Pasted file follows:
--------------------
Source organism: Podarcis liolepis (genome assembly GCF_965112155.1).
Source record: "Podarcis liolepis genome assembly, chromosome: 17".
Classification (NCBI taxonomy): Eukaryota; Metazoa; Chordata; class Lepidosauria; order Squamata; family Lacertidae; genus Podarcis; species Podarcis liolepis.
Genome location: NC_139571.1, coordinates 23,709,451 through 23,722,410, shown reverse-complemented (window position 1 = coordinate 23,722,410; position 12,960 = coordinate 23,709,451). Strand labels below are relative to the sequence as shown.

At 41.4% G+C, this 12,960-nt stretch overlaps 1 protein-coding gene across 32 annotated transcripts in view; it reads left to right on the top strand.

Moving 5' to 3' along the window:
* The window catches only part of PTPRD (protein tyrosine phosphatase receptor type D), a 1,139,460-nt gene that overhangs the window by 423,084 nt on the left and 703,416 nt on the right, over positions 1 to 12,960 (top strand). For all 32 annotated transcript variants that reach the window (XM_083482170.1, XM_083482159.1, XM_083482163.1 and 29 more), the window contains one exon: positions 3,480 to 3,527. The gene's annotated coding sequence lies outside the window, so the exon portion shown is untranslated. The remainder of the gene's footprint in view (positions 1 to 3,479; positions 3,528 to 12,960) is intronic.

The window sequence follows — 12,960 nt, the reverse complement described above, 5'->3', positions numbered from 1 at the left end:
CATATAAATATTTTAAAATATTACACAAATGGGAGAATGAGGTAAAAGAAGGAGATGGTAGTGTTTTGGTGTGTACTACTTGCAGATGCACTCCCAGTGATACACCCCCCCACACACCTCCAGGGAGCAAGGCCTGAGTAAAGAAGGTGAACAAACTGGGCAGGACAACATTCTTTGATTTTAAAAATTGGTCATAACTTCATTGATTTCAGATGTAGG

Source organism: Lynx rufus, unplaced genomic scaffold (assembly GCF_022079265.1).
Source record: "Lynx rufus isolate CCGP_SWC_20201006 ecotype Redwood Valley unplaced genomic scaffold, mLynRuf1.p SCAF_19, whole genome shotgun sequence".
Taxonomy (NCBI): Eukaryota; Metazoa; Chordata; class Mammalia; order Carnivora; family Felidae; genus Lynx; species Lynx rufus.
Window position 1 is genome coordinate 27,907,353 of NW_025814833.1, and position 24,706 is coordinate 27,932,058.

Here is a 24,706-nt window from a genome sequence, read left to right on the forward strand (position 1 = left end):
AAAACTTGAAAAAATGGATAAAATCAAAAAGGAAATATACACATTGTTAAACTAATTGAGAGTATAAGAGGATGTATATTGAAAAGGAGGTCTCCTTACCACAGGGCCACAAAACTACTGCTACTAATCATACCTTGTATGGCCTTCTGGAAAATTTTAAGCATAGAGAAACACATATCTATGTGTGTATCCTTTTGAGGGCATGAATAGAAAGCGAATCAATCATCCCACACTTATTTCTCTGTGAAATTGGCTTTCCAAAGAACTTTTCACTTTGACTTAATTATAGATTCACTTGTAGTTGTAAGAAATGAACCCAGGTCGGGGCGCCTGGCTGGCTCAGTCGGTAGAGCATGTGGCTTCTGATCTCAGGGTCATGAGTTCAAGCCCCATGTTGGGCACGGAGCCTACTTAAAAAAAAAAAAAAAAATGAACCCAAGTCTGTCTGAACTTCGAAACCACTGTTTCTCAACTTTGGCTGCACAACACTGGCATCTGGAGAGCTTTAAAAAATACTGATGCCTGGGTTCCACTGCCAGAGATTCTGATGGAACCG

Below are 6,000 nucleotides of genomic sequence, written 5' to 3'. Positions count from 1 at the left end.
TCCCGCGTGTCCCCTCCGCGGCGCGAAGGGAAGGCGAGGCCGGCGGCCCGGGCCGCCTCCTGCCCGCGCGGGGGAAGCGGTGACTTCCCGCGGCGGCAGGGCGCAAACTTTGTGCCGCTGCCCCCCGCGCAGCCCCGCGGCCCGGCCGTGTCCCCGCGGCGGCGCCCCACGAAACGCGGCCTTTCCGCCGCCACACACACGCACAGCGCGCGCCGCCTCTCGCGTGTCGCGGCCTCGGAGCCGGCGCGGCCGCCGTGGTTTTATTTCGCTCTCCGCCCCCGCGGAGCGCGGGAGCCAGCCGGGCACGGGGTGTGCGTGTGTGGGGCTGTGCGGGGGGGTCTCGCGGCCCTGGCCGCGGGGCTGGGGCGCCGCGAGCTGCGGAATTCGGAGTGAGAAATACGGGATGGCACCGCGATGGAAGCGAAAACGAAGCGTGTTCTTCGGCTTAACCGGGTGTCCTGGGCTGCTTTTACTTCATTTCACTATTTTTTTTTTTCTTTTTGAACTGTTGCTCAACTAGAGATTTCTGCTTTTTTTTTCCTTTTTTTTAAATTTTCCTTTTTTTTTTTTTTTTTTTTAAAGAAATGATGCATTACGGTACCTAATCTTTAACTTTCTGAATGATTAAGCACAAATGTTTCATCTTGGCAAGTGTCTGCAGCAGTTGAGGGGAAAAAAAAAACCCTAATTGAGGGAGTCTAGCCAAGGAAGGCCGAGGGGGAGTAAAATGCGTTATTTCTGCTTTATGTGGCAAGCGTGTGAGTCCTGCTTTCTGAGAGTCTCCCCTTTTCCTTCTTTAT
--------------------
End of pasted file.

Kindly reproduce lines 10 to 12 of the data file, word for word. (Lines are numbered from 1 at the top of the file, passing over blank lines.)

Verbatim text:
Source organism: Lynx rufus, unplaced genomic scaffold (assembly GCF_022079265.1).
Source record: "Lynx rufus isolate CCGP_SWC_20201006 ecotype Redwood Valley unplaced genomic scaffold, mLynRuf1.p SCAF_19, whole genome shotgun sequence".
Taxonomy (NCBI): Eukaryota; Metazoa; Chordata; class Mammalia; order Carnivora; family Felidae; genus Lynx; species Lynx rufus.